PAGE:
Mayors upbeat about local building trends

Jeff Meyer, president of the Charleston Trident Home Builders Association (left), greets Summerville Mayor Bill Collins (right) as Kirk Mills of 84 Lumber shakes hands with Mount Pleasant Mayor Billy Swails (second from right) at the group’s annual meeting Tuesday.

While the recent economic downturn has brought about many bad things, I think it's directly responsible for better customer service.

Wasn't it just a few years ago we were all complaining about the absence of customer service? How clerks no longer cared? How there was never anyone around to help?

Well, things were trending that way because we were living in a land of plenty. Plenty of jobs. Plenty of money. Plenty of everything. Except good service.

We were routinely ignored by sales associates because they didn't care if we came back. We were treated rudely by checkout clerks who were too busy making sure their latest manicure wasn't damaged when they hit the cash register keys.

We fumed. We complained. But instead of customer service, we got lip service.

Then, the bottom fell out.

Algebraic reality

For the past two years we've all had to re-evaluate the value of a job. What once was considered a birthright suddenly became a much higher priority when it was threatened or taken away.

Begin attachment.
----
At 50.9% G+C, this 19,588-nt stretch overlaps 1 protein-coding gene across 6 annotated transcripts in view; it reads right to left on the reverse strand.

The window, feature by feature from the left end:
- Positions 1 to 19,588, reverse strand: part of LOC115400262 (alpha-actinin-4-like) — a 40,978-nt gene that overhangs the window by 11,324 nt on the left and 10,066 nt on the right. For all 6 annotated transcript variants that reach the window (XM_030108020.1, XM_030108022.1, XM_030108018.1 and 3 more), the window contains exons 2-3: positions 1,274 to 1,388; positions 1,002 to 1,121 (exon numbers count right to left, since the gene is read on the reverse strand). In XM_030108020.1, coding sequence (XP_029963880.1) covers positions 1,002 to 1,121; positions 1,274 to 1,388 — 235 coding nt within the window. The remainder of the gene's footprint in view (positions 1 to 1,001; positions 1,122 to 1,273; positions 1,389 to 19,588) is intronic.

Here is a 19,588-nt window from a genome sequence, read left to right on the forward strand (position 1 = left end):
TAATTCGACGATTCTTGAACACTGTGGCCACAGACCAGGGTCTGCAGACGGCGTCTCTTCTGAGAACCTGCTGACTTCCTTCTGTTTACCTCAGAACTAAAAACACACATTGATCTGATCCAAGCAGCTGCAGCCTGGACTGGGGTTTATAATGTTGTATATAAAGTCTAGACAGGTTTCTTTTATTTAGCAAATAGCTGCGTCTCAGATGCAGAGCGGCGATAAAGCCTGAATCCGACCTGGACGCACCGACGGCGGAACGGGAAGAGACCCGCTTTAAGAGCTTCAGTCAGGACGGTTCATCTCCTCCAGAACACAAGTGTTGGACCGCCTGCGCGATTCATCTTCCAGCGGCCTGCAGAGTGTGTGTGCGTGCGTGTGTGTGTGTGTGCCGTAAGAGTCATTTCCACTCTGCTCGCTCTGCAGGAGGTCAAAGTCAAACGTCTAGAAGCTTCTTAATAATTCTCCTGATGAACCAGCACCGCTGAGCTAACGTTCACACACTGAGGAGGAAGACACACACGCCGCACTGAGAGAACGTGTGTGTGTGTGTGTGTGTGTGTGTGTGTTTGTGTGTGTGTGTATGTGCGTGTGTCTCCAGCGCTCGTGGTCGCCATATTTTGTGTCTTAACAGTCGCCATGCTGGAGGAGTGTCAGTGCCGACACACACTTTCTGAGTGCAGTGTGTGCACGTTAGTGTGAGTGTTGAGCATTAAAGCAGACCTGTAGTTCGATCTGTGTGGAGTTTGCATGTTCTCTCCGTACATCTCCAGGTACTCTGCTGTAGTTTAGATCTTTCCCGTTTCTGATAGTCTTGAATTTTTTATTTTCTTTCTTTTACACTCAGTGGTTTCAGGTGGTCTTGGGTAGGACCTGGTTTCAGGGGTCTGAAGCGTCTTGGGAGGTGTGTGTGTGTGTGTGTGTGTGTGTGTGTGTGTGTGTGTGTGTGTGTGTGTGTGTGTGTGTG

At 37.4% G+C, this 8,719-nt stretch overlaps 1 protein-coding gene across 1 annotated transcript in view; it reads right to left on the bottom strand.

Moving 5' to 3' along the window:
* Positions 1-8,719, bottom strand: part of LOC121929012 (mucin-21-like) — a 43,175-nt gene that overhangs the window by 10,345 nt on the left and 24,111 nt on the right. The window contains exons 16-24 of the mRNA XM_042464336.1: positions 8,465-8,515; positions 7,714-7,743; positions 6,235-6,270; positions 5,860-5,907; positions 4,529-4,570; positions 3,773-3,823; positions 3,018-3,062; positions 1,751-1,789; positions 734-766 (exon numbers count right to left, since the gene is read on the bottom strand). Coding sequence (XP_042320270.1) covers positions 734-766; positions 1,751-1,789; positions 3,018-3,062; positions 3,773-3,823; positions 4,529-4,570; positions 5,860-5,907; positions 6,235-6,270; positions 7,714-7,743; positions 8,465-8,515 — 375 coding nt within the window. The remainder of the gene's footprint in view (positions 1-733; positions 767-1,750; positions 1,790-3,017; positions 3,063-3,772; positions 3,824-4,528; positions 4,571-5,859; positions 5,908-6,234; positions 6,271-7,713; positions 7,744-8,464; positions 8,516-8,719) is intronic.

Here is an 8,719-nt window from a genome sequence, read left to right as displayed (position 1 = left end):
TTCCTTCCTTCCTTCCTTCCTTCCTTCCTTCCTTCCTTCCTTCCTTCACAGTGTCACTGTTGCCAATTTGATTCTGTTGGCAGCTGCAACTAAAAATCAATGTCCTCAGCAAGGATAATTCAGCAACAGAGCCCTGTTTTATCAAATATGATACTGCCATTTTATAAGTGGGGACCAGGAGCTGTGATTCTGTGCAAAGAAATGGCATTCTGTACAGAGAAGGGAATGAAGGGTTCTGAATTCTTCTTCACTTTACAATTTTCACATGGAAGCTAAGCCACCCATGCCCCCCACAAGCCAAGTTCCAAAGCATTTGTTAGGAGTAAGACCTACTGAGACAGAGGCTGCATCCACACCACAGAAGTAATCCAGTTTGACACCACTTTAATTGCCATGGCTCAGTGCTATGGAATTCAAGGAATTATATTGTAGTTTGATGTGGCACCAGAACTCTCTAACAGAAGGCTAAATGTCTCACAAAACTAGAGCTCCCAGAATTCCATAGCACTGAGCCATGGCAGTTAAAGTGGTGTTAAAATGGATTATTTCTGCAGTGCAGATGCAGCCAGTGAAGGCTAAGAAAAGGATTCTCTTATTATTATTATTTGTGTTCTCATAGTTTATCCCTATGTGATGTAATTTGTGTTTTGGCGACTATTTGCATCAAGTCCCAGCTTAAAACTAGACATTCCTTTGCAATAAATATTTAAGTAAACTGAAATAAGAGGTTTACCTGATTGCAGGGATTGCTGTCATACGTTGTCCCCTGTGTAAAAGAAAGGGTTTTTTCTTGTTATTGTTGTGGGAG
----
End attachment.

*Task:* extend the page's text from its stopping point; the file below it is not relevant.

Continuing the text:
With unemployment in double digits, businesses closing, millions of former workers scrambling for whatever they can find and thousands of once-comfortable jobs now nonexistent, we are all reassessing our place in the workplace.

While the mathematics of what we now call the Great Recession means there are theoretically fewer workers out there to serve us, the algebraic reality is that those still holding jobs are holding on to them much tighter than before.

Fear is a great motivator.

New normal

Therefore, I actually get more attention when I walk into a department store these days. I receive more smiles from clerks than in the past.

With their backs against the wall, owners have come to understand how important customer service is to their bottom line and made it a priority.

It's a lesson that needs to be reinforced from time to time. Food is food. Clothes are clothes. Gas is gas. What differentiates one company from another is how the customer is treated.

So I find myself suddenly deluged with customer satisfaction surveys; being greeted when I walk into a store; not having to ask for assistance; and people asking me to come back soon.

I know the recession has been tough on a lot of people, and we've all had to adjust to a new normal when it comes to goods and services.

But in a way it's taught us a lesson we need to remember -- customer service always matters, more now than ever before.

Reach Ken Burger at or 937-5598 or follow him on Twitter at